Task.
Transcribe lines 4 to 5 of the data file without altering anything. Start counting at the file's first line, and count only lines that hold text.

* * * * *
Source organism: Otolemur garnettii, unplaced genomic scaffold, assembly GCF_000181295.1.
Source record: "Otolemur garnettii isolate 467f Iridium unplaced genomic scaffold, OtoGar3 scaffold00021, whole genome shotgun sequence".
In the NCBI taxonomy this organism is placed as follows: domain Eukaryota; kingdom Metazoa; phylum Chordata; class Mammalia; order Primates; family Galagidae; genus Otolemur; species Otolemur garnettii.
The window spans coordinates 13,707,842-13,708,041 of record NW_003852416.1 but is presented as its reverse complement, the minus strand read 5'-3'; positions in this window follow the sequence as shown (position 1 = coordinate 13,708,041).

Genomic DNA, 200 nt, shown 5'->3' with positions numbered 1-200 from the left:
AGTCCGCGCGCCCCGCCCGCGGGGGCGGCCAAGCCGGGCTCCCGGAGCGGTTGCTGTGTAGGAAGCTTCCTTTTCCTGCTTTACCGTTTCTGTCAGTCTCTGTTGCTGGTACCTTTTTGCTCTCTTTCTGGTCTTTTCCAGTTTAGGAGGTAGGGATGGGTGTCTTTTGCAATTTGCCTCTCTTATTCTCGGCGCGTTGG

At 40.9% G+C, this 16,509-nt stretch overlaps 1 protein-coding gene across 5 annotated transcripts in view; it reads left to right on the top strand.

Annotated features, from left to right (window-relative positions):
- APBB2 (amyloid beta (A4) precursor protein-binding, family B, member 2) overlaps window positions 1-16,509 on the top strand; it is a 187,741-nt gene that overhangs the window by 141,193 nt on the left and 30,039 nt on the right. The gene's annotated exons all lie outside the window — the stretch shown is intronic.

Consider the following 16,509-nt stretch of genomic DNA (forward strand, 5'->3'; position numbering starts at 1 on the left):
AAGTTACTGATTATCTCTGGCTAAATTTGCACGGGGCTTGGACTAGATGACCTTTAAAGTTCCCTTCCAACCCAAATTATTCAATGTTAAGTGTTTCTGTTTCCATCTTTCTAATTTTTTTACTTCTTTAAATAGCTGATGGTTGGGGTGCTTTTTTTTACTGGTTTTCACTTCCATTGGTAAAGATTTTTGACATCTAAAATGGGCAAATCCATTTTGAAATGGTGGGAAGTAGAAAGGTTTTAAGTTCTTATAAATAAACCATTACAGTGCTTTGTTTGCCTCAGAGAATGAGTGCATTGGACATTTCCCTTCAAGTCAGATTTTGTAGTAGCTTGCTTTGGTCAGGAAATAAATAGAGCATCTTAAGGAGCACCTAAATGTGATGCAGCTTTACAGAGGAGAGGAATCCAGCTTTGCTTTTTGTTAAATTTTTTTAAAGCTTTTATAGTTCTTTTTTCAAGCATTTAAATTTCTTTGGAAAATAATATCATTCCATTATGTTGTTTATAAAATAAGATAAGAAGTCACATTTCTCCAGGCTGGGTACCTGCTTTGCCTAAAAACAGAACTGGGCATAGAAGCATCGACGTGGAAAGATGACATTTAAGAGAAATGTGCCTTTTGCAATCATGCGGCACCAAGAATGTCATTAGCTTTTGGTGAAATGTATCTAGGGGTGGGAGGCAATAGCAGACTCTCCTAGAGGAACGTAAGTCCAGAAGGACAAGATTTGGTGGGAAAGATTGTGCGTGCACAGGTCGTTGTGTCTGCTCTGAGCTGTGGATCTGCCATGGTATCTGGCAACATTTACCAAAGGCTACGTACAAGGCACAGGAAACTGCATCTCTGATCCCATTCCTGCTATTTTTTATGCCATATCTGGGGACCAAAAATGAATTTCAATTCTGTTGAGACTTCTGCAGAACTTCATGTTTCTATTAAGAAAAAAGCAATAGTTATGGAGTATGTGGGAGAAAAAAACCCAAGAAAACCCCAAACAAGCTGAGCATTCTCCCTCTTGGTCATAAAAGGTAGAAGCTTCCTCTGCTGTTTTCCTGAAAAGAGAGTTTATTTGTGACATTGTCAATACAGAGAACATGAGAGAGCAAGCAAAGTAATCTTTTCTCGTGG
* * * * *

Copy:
The window spans coordinates 13,707,842-13,708,041 of record NW_003852416.1 but is presented as its reverse complement, the minus strand read 5'-3'; positions in this window follow the sequence as shown (position 1 = coordinate 13,708,041).

Genomic DNA, 200 nt, shown 5'->3' with positions numbered 1-200 from the left: